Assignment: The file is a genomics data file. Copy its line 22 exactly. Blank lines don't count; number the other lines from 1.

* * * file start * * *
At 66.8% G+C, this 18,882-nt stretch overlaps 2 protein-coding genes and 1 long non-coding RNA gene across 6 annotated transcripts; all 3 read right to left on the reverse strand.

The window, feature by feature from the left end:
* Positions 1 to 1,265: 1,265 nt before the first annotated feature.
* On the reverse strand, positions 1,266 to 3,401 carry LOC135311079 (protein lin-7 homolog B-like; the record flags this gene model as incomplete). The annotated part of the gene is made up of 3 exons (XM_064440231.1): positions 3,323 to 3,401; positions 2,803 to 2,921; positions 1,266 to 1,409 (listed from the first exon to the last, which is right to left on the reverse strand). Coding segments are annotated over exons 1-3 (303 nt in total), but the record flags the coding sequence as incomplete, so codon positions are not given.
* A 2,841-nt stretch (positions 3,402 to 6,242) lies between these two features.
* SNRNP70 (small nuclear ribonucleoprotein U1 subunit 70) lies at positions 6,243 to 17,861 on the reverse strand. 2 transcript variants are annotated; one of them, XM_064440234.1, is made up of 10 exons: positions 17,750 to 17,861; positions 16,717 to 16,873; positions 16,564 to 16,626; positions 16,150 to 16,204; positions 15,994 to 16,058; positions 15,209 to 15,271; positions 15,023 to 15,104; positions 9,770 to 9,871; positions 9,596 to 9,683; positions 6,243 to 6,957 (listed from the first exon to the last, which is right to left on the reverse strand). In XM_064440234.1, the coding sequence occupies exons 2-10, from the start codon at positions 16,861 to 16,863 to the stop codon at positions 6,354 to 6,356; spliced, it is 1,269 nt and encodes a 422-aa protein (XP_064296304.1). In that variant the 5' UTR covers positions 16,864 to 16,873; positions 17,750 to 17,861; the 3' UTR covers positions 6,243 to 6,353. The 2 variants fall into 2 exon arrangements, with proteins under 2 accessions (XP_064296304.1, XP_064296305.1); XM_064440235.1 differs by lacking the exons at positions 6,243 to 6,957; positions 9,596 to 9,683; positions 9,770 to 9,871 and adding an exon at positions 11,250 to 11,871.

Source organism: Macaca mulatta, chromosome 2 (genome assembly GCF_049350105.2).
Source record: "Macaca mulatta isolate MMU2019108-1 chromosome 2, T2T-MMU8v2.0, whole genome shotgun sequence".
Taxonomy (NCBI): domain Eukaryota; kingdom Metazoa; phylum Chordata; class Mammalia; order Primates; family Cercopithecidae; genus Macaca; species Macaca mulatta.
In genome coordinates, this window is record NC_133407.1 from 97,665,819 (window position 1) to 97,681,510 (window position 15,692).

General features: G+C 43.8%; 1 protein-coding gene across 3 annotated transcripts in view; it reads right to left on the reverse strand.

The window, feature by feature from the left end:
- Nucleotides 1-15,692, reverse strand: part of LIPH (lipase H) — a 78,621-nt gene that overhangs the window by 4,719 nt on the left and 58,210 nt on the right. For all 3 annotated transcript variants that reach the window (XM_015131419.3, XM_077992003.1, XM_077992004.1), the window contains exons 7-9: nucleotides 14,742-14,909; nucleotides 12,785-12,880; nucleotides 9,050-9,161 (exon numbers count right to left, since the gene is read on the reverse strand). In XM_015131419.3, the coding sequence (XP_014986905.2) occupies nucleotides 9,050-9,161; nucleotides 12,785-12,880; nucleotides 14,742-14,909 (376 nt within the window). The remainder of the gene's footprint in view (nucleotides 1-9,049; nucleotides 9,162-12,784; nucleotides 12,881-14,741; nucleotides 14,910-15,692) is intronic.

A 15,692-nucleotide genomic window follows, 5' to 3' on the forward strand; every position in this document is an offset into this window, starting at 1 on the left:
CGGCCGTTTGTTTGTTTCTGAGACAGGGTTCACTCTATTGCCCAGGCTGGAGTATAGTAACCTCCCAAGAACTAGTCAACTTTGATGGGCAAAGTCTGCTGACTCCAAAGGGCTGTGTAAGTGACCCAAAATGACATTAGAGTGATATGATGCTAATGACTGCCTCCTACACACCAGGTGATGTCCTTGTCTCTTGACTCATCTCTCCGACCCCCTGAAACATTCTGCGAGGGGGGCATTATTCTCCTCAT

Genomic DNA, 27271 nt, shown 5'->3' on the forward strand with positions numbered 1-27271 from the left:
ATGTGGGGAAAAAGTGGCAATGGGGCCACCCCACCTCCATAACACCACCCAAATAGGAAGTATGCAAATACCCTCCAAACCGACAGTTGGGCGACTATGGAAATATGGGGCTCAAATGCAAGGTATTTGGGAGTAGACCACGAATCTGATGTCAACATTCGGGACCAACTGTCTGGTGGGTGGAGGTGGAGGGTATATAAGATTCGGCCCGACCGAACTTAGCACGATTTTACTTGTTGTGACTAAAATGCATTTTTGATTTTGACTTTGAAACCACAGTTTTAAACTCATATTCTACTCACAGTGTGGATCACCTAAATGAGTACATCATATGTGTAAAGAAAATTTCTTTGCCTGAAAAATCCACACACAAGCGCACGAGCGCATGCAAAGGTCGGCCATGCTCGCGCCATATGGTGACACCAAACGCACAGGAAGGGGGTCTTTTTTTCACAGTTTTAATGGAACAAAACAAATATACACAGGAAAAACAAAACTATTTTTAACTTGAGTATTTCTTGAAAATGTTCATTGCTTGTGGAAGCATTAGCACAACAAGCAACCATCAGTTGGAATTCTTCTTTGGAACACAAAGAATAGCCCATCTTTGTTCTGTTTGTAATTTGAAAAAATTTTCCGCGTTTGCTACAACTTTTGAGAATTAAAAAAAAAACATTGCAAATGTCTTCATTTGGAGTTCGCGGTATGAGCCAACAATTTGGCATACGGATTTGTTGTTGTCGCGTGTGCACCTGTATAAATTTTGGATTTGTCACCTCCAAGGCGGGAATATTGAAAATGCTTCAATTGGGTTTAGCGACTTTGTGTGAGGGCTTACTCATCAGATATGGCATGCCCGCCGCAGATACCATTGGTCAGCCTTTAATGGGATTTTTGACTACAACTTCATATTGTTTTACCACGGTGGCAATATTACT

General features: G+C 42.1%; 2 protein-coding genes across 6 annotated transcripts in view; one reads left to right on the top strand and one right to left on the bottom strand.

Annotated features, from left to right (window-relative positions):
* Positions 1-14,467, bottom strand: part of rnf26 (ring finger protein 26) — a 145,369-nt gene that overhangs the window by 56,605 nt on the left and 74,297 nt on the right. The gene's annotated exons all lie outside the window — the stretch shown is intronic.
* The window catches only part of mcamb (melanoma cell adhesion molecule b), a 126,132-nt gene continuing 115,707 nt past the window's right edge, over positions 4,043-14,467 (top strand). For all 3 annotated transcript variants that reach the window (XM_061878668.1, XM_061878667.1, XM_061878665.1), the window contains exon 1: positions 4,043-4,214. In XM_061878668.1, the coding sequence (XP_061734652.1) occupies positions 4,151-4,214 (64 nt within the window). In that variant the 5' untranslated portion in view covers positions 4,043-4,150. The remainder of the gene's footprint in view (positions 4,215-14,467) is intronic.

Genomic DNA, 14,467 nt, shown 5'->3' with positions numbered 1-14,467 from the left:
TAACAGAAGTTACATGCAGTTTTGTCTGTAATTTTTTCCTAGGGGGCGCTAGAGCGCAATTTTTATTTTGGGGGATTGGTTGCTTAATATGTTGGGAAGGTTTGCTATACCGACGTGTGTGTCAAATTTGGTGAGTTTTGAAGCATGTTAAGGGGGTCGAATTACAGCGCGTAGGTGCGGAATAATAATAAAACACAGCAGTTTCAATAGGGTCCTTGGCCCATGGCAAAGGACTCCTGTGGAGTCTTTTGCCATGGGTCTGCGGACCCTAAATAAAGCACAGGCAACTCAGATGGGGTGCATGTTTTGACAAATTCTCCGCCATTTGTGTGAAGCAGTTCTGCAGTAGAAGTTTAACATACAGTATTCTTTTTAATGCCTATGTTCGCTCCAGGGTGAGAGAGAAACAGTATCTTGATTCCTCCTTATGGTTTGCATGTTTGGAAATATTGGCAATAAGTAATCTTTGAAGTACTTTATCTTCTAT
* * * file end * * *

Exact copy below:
Genomic DNA, 14,467 nt, shown 5'->3' with positions numbered 1-14,467 from the left: